A Family Play on Generations of Women

DIANE DE BEER

 

It’s not often that Cape Town comes to Gauteng but when they do, it is worth taking note as this production was the 2016 Standard Bank Ovation GOLD award winner and it’s easy to see why:

 

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Rebecca Makin-Taylor (daughter) and Michele Belknap (mother) Picture: Ivan Blazic

SILLAGE

DIRECTOR/WRITER: Penny Youngleson

CAST: Rebeccas Makin-Taylor, Michele Belknap

VENUE: POPArt, 286 Fox Street, Maboneng Precinct

DATES: Tonight, Thu and Fri at 8pm at 8pm; Sat at 3.30 and 8pm; Sun at 12 and 3.30pm

Don’t worry about the name, it is explained and scents the play throughout as the story unfolds as if in a set piece that has been part of the mother/daughter relationship for millennia.

In this instance, recognisable and toxic, the younger and older generation square up as if starting off on the same foot but gradually the dance becomes more disheveled, the tone more confrontational and two individuals though bound by blood, antagonistic and attacking rather than supportive and sympathetic.

If they were on the same side, that sharply unravels as each one stands their ground in what seems like a fight in which both have something to lose and little to gain.

Youngleson has again tapped into family mores which in this instance might be mother and daughter but could be played on any scale and in different settings – even the country, as she points out.

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Rebecca Makin-Taylor (daughter) and Michele Belknap (mother) Picture: Ivan Blazic

We live in a world that stands on its head with a world power considering a vote for a sexually accused candidate to secure a political victory. Why would the rest of us remain unscathed? If ever these smaller battles are important and worth rescuing, it’s now.

Everything on Sillage’s playing field is fraught. Even on a generational level, how we do things, when we cannot concede that time might play a part and what was right then, might not be the best approach now and vice versa.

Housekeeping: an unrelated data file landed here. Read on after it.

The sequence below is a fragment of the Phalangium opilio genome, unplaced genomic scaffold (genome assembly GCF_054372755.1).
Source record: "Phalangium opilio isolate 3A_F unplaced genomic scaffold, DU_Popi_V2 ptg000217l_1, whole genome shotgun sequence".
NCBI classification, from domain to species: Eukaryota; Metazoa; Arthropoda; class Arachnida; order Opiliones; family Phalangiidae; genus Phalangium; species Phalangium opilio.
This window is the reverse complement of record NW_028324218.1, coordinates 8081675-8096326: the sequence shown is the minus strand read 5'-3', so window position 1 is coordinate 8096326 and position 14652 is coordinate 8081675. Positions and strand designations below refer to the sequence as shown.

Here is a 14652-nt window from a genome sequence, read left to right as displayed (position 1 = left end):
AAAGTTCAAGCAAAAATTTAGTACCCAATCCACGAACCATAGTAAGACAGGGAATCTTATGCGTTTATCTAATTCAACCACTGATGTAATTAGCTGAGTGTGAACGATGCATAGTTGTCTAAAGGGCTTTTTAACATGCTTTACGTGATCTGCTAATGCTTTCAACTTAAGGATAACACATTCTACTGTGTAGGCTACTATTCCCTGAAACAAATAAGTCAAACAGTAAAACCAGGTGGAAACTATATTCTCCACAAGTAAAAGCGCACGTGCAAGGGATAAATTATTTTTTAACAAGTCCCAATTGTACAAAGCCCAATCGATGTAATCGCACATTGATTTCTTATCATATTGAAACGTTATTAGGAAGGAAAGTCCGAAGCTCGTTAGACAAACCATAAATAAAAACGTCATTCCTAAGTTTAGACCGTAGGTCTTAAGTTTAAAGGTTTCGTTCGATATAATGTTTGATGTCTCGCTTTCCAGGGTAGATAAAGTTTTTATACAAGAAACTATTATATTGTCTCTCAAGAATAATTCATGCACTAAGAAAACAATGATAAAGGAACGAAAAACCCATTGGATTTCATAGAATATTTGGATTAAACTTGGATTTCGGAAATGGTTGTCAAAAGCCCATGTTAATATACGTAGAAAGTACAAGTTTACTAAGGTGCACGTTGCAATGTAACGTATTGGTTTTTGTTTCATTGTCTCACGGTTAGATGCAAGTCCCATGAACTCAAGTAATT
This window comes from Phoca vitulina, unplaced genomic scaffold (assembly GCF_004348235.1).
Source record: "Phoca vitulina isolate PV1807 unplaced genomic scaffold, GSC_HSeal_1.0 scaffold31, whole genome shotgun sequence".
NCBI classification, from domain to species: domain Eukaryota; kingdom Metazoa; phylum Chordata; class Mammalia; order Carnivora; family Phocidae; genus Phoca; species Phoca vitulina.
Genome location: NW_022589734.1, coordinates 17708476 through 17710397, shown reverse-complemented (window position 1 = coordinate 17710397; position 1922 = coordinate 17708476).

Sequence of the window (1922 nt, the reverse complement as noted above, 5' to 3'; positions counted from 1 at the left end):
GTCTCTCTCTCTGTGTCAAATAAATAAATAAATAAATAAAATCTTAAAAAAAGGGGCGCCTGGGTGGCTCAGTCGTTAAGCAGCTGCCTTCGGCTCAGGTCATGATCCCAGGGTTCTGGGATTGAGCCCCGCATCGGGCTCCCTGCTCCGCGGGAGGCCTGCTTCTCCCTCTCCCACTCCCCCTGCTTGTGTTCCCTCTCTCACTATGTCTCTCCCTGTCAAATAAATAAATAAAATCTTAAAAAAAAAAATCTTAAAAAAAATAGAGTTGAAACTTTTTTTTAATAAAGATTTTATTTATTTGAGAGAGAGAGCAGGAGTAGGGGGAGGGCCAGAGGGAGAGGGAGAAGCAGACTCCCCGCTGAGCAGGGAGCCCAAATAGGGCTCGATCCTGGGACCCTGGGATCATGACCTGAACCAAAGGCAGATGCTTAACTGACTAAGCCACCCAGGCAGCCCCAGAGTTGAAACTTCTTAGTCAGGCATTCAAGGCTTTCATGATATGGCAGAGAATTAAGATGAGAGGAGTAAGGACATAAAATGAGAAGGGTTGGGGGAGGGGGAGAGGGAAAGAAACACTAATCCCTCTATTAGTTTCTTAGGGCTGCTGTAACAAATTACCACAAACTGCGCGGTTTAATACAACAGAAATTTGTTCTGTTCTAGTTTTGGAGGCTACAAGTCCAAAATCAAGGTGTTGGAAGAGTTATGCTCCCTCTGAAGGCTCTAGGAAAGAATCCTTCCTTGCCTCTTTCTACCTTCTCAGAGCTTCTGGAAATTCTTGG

But rational thought isn’t what rules in these instances. It’s the battle, its the wound that has been opened and is festering, and there’s no reaching out as the two women come together to unpack a life that touches and tears at their relationship in tortuous fashion.

It’s an hour-long hugely entertaining lament from two perspectives with two women who when you sit them down, would probably want the same thing but they have long stopped caring about themselves and the other. They’re trapped as they tear each other down at the cost of what could have been.

It is a play best seen with little foreknowledge as it unfolds delicately in front of your eyes with two actors who are intertwined in their thought processes and how they want to impart the story.

Not only has Youngleson written a tone poem that reaches to the heart of this sadly familiar relationship, she has also painted a picture that best displays and allows the characters to detail this daily dance magnificently.

Everything about the production folds into one another with this one as we witness something that is as familiar as it is fatal. It is as funny as it is horrific because the inevitability is what lingers.

And that really makes you think…

Tickets available at : www.popartcentre.co.za

Running time: 60mins

 

 

 

 

 

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